The Army has launched an investigation into allegations that Vanessa Guillen had been sexually harassed on base before she vanished two months ago. The 20-year-old private first class disappeared April 22 from the parking lot of her job at Fort Hood. She has not been seen, or heard from, since.
Pressure has mounted in recent days for military officials to do more in their search for the missing woman. Her family said she had complained of being sexually harassed by a superior, but was afraid to come forward for fear she would face retaliation.
Col. Ralph Overland, commander of the 3rd Calvary Regiment, said in a statement that he has created a team to investigate those claims.
“I take allegations of sexual harassment very seriously and we are conducting a thorough investigation,” Overland said in the written statement Thursday. “The 3rd Calvary Regiment continues to aggressively search for Pfc. Guillen and will not stop until we find her."
The Army Criminal Investigation Command said Guillen, last seen in the parking lot of her military unit's headquarters, was wearing a black T-shirt and purple fitness pants. Her car and room keys, identification card and wallet were found in an armory room where she had been working.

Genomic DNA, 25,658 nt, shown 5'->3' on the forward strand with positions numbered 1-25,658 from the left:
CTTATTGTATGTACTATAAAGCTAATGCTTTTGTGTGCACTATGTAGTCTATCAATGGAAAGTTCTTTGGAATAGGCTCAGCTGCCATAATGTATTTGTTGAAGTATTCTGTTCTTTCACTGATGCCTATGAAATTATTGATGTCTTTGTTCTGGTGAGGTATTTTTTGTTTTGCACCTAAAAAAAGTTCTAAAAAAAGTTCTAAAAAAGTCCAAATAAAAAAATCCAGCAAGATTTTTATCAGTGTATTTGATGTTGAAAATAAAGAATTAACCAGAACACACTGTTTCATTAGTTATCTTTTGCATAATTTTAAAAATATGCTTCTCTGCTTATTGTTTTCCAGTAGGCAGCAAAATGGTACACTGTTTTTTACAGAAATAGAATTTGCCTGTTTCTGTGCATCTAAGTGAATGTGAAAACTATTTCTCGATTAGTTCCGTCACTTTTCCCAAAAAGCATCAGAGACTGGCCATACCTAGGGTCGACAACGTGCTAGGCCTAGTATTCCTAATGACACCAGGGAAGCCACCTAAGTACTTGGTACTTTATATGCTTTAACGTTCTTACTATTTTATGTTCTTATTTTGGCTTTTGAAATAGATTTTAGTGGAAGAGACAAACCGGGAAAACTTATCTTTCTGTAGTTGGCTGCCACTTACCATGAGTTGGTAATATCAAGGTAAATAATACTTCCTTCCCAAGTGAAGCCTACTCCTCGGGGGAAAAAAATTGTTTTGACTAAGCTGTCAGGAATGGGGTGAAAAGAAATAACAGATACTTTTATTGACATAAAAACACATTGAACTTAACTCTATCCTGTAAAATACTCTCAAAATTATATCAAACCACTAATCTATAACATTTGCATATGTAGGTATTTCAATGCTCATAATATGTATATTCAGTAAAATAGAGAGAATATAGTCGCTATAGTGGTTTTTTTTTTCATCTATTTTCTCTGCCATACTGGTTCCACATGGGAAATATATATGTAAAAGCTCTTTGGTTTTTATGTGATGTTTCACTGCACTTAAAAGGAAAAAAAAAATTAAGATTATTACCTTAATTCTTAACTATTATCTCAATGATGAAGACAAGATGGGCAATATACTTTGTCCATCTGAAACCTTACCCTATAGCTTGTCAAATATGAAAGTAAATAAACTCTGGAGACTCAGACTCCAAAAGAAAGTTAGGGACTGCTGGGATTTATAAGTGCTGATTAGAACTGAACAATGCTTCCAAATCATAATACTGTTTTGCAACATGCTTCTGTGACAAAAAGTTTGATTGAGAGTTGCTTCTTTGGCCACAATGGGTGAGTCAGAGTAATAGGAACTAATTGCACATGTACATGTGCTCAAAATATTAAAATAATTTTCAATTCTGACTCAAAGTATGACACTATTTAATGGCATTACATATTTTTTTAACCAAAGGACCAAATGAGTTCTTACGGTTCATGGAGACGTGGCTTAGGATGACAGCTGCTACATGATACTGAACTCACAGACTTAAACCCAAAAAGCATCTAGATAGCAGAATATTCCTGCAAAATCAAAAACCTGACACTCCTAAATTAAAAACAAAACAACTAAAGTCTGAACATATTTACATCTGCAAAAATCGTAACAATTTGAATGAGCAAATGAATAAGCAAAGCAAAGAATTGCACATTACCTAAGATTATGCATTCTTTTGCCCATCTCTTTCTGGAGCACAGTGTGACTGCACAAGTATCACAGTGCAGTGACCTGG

At a Zoom press conference Tuesday, the woman's desperate mother, speaking in Spanish, said, "What happened was two months ago. Why did she disappear? For the love of God, I can't bear one day more. I want to know the truth."
Democratic Rep. Sylvia Garcia, who appeared with Gloria Guillen, said her office had requested help from the FBI and had opened a congressional inquiry.
"We need to get to the bottom of this," Garcia said. "We need to make sure that we look at every single complaint and every single allegation that is being made in this case and that we get to the bottom of it. Vanessa's mom has made it clear that Vanessa has previously ... expressed to her and her sister about not feeling safe on the base and that perhaps, being the victim of sexual assault on the base. This is very serious."
Her family said Guillen had spoken of a sergeant who had been sexually harassing her, but did not say the person's name and did not report it to superiors. Relatives said they were told there was no surveillance camera in the armory where Guillen worked on the day she disappeared.
Reward money for information about the missing soldier has risen to $55,000. Anyone with knowledge of her disappearance is urged to call Army investigators at 254-495-7767.